Finding A 48% Yield Amid The Ruins

In a previous analysis we examined how to create a 21% yield, as the incidental byproduct of the Fed’s plans for the cyclical containment of recession.

In this analysis, we will deepen that examination and visually illustrate the financial mathematics that would create a potential 48% yield from what the Federal Reserve plans to do in the event of another recession.

This analysis is part of a series of related analyses, an overview of the rest of the series is linked here.

Step One: Turning Zero Percent Interest Rates Into A 21% Yield

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Pension Fund Problem Just Got Much Worse

By Bloomberg – Re-Blogged From Newsmax

The 14 percent drop in the S&P 500 Index last quarter has big implications for state and local pension funds, which probably saw the value of their assets fall by about 7 percent. Investors with the benefit of a long-term horizon have the ability to ignore market dips, and pension funds are among the longest-term investors, but their problems are not long-term and further short-term declines could precipitate a crisis.

The table below shows pension fund assets and liabilities as compiled by Pew Charitable Trusts. There is a large and growing gap, but that’s not the primary problem. Although the value of those assets is known with reasonable accuracy, the liability figure is based on assumptions about the future. The actuarial and political assumptions are uncertain, but it is the investment assumptions – plans assume an average discount rate of 7 percent – that are the most problematic.

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Liquidity Preference Rising

By Keith Weiner – Re-Blogged From Gold Eagle

Picture a scene in one of those action moves. Two guys are fighting for control over the steering wheel. The car is going 75mph, the road is narrow, and there is a drop over a cliff on one side. And there are lots of sharp curves.

Central Planning

This is a pretty good picture of the action at our central banks. Desperate men are fighting for who gets control of the monetary steering wheel, and for which rules to use to determine when to turn left and when to turn right. One side wants central planning with discretion and the other wants central planning with rules. Among the latter, a debate now rages whether to use inflation, GDP, or another measure.

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Will Inflation Burst The Everything Bubble?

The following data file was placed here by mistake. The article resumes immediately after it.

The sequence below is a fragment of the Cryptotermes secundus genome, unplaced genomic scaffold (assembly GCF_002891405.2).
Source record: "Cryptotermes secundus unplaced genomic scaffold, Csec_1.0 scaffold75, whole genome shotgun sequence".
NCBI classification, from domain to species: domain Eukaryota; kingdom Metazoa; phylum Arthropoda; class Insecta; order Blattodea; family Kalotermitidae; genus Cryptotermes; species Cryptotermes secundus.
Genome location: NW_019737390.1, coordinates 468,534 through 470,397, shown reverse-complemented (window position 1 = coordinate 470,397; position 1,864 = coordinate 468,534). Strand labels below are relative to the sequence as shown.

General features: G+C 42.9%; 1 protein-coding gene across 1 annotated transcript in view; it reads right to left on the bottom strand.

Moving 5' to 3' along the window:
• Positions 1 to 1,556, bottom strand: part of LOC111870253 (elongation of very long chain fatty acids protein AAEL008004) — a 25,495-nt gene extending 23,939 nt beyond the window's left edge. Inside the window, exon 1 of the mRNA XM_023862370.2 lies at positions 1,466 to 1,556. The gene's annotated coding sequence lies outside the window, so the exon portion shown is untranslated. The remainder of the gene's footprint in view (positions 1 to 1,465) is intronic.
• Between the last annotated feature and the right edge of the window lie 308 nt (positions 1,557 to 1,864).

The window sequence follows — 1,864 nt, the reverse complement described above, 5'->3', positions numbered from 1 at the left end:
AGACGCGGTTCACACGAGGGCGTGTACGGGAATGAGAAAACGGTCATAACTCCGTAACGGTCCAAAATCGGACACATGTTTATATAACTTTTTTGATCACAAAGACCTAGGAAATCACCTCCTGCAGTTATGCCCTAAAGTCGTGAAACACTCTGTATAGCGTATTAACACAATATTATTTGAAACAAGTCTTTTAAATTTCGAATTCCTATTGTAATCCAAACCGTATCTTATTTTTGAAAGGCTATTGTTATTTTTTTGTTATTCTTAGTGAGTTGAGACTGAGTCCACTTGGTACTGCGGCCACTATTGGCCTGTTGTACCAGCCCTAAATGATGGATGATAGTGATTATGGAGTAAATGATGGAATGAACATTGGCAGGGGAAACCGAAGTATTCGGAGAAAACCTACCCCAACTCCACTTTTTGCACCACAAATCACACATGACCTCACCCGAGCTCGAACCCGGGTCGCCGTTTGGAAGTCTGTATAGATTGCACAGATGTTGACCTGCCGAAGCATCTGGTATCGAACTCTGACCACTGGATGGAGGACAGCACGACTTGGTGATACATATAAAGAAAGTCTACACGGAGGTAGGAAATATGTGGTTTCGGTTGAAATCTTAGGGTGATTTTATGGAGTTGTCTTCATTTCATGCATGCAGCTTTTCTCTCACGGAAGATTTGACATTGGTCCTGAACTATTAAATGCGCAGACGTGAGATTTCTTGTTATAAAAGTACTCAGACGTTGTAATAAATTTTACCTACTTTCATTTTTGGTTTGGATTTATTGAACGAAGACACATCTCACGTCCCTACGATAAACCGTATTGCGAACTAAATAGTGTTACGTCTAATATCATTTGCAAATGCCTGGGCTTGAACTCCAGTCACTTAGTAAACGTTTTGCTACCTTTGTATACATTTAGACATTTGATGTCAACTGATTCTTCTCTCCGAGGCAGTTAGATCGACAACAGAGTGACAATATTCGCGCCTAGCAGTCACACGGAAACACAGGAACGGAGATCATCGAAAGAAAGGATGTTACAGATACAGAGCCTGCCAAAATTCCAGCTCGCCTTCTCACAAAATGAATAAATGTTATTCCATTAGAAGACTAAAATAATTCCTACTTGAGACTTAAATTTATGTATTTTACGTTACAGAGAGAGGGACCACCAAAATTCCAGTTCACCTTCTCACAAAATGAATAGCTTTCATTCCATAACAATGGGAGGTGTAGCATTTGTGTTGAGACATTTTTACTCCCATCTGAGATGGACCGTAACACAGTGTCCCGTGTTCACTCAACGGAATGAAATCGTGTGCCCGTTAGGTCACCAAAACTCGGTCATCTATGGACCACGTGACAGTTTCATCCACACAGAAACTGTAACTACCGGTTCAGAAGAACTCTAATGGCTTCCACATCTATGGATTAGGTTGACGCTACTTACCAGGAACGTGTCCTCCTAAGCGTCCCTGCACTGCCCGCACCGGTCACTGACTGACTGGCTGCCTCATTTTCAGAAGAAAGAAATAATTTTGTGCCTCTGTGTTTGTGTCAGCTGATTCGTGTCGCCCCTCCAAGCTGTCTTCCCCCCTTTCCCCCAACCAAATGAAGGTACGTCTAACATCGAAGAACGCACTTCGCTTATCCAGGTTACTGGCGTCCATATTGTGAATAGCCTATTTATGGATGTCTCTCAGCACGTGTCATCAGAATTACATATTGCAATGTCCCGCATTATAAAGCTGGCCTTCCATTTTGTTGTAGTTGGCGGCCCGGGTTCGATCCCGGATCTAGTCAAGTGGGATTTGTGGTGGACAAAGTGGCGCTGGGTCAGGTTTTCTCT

By Graham Summers – Re-Blogged From http://www.Silver-Phoenix500.com

The economic data is now beginning to reveal what the bond market has been screaming for weeks: namely that INFLATION. HAS. ARRIVED.

In the last 24 hours we’ve seen:

Core inflation rose 2.2% year over year for the month of February.

Media one-year inflation expectations rose to 2.83% from 2.71%

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Inflation Is Not Under Control

By Keith Weiner – Re-Blogged From http://www.Gold-Eagle.com

Let’s continue on our topic of capital consumption. It’s an important area of study, as our system of central bank socialism imposes many incentives to consume and destroy capital. As capital is the leverage that increases the productivity of human effort, it is vital that we understand what’s happening. We do not work harder today, than they worked 200 years ago, or in the ancient world. Yet we produce so much more, that obesity is a disease more of the poor than the rich. Destruction of capital will cause us to produce less, and that will mean reverting to a lower quality of life.

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It’s Not Just Deutsche Bank. The Entire Financial Sector Is Sick

By John Rubino – Re-Blogged From http://www.DollarCollapse.com

These are great times for financial assets — and by implication for finance companies that make and sell them, right?

Alas, no! Just the opposite. Each part of the FIRE (Finance, Insurance, Real Estate) economy is imploding as “modern” finance hits the wall.

Interest rates, for instance, have fallen for three decades…

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REAL Yield Purchasing Power

cropped-bob-shapiro.jpg   By Bob Shapiro

I read an article by Keith Weiner, which highlighted the evil that is interest rate suppression – sometimes called financial repression. He points out that, after a lifetime of saving, a senior earning near zero interest return on his money would be forced to liquidate his savings to live.

He’s absolutely right, but he gives a false impression when he starts comparing today’s “Yield Purchasing Power” with the experience from 1979. Keith dismisses the importance of rising prices as he concentrates on yield, but it’s the REAL yield which matters.

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